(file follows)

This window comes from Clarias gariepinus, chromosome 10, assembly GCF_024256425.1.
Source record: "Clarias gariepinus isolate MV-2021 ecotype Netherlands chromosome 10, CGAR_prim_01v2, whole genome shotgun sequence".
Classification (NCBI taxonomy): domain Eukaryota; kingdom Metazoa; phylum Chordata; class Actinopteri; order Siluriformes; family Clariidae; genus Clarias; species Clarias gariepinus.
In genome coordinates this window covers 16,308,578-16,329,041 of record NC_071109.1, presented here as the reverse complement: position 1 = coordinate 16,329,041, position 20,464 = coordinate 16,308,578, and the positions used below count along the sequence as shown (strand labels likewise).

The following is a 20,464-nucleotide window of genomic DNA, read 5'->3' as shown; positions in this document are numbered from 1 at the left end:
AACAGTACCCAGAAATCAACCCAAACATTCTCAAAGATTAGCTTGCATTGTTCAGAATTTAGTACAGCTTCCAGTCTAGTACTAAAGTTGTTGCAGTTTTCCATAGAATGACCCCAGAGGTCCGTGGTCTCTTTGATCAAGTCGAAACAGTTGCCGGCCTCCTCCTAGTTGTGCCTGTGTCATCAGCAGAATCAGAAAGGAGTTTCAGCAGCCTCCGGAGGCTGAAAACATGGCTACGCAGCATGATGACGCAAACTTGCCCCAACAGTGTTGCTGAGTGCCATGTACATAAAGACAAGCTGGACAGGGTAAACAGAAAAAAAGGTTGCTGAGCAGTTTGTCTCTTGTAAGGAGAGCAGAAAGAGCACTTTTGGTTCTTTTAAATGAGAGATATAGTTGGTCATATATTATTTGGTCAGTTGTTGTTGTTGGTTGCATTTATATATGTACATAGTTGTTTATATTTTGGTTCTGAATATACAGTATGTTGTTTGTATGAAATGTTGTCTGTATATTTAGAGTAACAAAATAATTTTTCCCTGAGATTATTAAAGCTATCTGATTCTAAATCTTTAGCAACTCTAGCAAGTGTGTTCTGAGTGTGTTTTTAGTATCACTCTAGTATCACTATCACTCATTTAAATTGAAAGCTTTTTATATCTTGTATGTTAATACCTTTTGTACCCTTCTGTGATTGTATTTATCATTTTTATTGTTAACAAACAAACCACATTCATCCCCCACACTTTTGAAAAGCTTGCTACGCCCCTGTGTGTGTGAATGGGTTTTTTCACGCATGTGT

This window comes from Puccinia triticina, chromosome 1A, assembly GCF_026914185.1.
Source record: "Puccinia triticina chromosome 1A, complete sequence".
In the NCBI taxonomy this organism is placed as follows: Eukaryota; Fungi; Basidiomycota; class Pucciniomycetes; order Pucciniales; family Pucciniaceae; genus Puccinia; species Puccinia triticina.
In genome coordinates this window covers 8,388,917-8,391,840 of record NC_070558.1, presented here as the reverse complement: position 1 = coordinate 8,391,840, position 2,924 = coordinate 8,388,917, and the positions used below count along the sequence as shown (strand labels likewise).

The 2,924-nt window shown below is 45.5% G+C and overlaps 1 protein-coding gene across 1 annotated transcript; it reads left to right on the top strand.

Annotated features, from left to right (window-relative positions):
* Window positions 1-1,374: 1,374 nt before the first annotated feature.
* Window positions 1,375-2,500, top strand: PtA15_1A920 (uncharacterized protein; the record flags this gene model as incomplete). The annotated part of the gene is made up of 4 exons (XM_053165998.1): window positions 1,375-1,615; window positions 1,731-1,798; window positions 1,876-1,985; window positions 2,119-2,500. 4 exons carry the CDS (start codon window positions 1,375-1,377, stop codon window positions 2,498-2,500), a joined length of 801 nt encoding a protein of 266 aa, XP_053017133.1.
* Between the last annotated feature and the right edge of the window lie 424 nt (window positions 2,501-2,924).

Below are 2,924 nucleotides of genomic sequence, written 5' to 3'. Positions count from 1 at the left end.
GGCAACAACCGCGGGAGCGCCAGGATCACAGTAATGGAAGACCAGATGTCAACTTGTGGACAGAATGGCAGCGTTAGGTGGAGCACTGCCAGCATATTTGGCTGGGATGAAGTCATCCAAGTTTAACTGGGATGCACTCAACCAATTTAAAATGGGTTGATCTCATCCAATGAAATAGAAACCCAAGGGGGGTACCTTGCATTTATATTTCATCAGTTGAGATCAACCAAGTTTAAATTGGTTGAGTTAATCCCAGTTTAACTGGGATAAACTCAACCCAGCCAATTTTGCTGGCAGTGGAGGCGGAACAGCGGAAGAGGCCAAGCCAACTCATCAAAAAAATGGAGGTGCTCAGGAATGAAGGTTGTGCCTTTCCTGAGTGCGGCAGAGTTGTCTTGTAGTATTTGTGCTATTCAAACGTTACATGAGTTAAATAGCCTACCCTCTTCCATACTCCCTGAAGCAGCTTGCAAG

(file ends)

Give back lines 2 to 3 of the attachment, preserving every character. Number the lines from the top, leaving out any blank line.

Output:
Source record: "Clarias gariepinus isolate MV-2021 ecotype Netherlands chromosome 10, CGAR_prim_01v2, whole genome shotgun sequence".
Classification (NCBI taxonomy): domain Eukaryota; kingdom Metazoa; phylum Chordata; class Actinopteri; order Siluriformes; family Clariidae; genus Clarias; species Clarias gariepinus.